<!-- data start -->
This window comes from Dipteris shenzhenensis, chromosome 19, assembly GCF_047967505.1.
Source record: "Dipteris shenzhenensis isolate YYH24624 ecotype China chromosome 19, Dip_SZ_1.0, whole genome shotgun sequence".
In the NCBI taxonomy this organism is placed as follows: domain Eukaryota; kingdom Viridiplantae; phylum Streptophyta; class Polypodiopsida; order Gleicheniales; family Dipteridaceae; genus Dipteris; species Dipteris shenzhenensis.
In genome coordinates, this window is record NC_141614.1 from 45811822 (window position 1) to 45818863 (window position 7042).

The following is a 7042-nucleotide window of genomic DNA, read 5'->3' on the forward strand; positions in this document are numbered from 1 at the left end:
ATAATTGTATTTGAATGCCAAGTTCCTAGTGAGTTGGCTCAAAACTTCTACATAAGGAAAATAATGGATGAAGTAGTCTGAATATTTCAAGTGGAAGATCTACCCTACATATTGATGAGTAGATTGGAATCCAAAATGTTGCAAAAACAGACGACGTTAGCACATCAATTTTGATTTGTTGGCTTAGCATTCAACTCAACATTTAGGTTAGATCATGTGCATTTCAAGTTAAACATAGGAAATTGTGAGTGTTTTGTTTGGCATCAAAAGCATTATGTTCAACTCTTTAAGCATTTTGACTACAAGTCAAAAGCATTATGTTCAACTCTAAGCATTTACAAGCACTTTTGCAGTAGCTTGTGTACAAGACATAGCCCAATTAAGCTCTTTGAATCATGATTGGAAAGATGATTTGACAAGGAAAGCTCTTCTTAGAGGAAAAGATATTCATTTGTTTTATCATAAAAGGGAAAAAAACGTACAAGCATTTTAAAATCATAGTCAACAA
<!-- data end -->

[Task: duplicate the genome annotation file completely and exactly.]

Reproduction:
This window comes from Dipteris shenzhenensis, chromosome 19, assembly GCF_047967505.1.
Source record: "Dipteris shenzhenensis isolate YYH24624 ecotype China chromosome 19, Dip_SZ_1.0, whole genome shotgun sequence".
In the NCBI taxonomy this organism is placed as follows: domain Eukaryota; kingdom Viridiplantae; phylum Streptophyta; class Polypodiopsida; order Gleicheniales; family Dipteridaceae; genus Dipteris; species Dipteris shenzhenensis.
In genome coordinates, this window is record NC_141614.1 from 45811822 (window position 1) to 45818863 (window position 7042).

The following is a 7042-nucleotide window of genomic DNA, read 5'->3' on the forward strand; positions in this document are numbered from 1 at the left end:
ATAATTGTATTTGAATGCCAAGTTCCTAGTGAGTTGGCTCAAAACTTCTACATAAGGAAAATAATGGATGAAGTAGTCTGAATATTTCAAGTGGAAGATCTACCCTACATATTGATGAGTAGATTGGAATCCAAAATGTTGCAAAAACAGACGACGTTAGCACATCAATTTTGATTTGTTGGCTTAGCATTCAACTCAACATTTAGGTTAGATCATGTGCATTTCAAGTTAAACATAGGAAATTGTGAGTGTTTTGTTTGGCATCAAAAGCATTATGTTCAACTCTTTAAGCATTTTGACTACAAGTCAAAAGCATTATGTTCAACTCTAAGCATTTACAAGCACTTTTGCAGTAGCTTGTGTACAAGACATAGCCCAATTAAGCTCTTTGAATCATGATTGGAAAGATGATTTGACAAGGAAAGCTCTTCTTAGAGGAAAAGATATTCATTTGTTTTATCATAAAAGGGAAAAAAACGTACAAGCATTTTAAAATCATAGTCAACAA